In response to stakeholder interest (OSHA, Congress, CalOSHA, Flavorings and Extracts Manufacturers’ Association) in reports of the respiratory disease, bronchiolitis obliterans, in workers at microwave popcorn and flavoring manufacturers, NIOSH is considering developing authoritative recommendations in the form of a recommended exposure level (REL) and other recommendations regarding engineering controls, work practices, respiratory protection, etc. To support this effort, the Risk Evaluation Branch is conducting a quantitative risk assessment for flavoring components, particularly, diacetyl, which has been implicated as the likely cause of the observed human health effects.

Program contact: David Dankovic
Education and Information Division
(513) 833-8302
Project period: 10/2008–9/2011

Diaceytl Engineering Controls Research

In California, following the diagnosis of bronchiolitis obliterans in two flavoring manufacturing employees, Cal/OSHA and California Department of Public Health initiated an industry-wide investigation of lung disease in flavoring manufacture. Previous NIOSH health hazard evaluations have documented this rare, respiratory disease within the popcorn industry. Severe obstructive lung disease has been recently documented in seven California workers who were involved in the production of flavorings. The flavoring industry which manufactures the flavoring compounds before distribution to end users has remained largely unstudied. Due to the complex mixed exposures within the industry and the absence of inhalation toxicology for most chemicals, an engineering, solution-based approach is being recommended. Objectives of this research are to develop and evaluate potential engineering controls for common processes within the flavoring and flavored food industries.

Program contact: Kevin Dunn
Division of Applied Research and Technology
(513) 533-8462
Project period: 10/2007–9/2011

Global Silica Information Dissemination

The purpose of this project is to aid the PAHO/ILO/WHO silicosis elimination campaign by producing and disseminating useful and accessible information products that will educate our global partners in the areas of laboratory analysis of crystalline silica, silica assessment and control of silica dust exposures, and diagnosis, treatment, and surveillance of silica-related diseases. Project staff includes silica subject matter experts that will address requests for information from developing countries and will work together to develop NIOSH information products from existing information. The experts may also provide training or other technical assistance to health professionals in the developing countries.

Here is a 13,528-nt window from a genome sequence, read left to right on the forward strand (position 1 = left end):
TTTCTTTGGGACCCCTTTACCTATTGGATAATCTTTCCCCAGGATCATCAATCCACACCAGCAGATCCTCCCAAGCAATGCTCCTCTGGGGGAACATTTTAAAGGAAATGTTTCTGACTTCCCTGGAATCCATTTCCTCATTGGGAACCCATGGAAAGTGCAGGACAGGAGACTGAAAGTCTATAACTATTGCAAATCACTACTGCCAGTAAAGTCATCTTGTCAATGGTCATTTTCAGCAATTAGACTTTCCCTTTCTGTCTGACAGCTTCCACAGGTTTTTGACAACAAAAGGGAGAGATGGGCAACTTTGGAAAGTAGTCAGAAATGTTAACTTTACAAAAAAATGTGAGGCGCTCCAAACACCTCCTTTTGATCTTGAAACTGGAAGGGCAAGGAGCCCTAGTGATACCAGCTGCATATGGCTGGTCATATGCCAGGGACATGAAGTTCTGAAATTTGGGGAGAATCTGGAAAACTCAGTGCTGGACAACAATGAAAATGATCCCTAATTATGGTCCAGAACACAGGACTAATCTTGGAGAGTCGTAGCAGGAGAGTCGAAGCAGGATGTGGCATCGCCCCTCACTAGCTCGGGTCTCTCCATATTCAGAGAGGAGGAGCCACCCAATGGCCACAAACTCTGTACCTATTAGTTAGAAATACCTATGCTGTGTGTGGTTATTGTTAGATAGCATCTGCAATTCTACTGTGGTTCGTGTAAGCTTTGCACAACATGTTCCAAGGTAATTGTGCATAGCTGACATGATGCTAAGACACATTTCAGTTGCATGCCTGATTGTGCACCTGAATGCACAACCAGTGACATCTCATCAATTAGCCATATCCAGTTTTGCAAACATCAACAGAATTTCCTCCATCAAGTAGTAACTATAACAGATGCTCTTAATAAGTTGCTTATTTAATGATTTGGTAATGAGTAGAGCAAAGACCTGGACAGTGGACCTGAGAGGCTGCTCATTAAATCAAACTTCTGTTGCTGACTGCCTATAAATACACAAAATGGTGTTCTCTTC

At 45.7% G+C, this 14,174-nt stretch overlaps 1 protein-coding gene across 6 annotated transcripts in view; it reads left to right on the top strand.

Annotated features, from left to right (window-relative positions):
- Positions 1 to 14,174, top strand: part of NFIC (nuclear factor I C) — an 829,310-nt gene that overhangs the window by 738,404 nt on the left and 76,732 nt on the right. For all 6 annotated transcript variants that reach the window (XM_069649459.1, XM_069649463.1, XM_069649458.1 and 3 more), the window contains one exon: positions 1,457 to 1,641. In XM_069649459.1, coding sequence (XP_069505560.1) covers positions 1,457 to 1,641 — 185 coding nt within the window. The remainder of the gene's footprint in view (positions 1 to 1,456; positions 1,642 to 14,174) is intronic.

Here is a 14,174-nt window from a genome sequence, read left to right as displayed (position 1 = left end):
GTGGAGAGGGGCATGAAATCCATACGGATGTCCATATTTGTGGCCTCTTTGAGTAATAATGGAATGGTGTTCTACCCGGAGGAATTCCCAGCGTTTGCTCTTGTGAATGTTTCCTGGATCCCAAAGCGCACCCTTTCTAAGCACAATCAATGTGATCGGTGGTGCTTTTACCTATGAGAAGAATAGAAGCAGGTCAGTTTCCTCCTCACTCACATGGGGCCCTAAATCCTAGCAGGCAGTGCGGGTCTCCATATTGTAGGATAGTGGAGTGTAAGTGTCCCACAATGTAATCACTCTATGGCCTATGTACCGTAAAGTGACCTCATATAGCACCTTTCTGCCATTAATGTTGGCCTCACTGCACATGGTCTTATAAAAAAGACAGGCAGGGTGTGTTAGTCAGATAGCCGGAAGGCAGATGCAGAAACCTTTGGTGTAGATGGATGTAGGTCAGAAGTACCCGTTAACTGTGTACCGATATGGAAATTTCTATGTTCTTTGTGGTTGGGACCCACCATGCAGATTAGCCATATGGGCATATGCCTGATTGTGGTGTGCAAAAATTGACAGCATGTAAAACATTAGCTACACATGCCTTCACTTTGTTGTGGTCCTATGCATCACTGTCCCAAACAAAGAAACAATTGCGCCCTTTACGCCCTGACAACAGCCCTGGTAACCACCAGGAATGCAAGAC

Program contact: Faye Rice
Education and Information Division
(513) 833-8302
Project period: 10/2006–9/2013

Aerosol Generation By Cough

The purpose of this project is to study the generation of aerosols of potentially-infectious airway fluids by coughing. Cough generated aerosols are an important means for transmission of infectious diseases such as influenza, tuberculosis, SARS, and potential bioterrorism agents like bubonic plague. Our work will study the quantity and size distribution of aerosol particles produced by coughing, the dissemination of cough-generated aerosols in the environment, and the effectiveness of disposable masks and respirators at preventing the release of cough-generated aerosols. The information gained in our studies will help scientists and health professionals to better understand the airborne transmission of disease and to assess the potential effectiveness of preventive measures. This project impacts personal protective technology to prevent the spread of Respiratory Disease in the Healthcare Sector.

Program contact: William Lindsley
Health Effects Laboratory Division
(304) 285-6121
Project period: 10/2004–9/2009

 

 
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  • Page last reviewed: December 21, 2012
  • Page last updated: December 21, 2012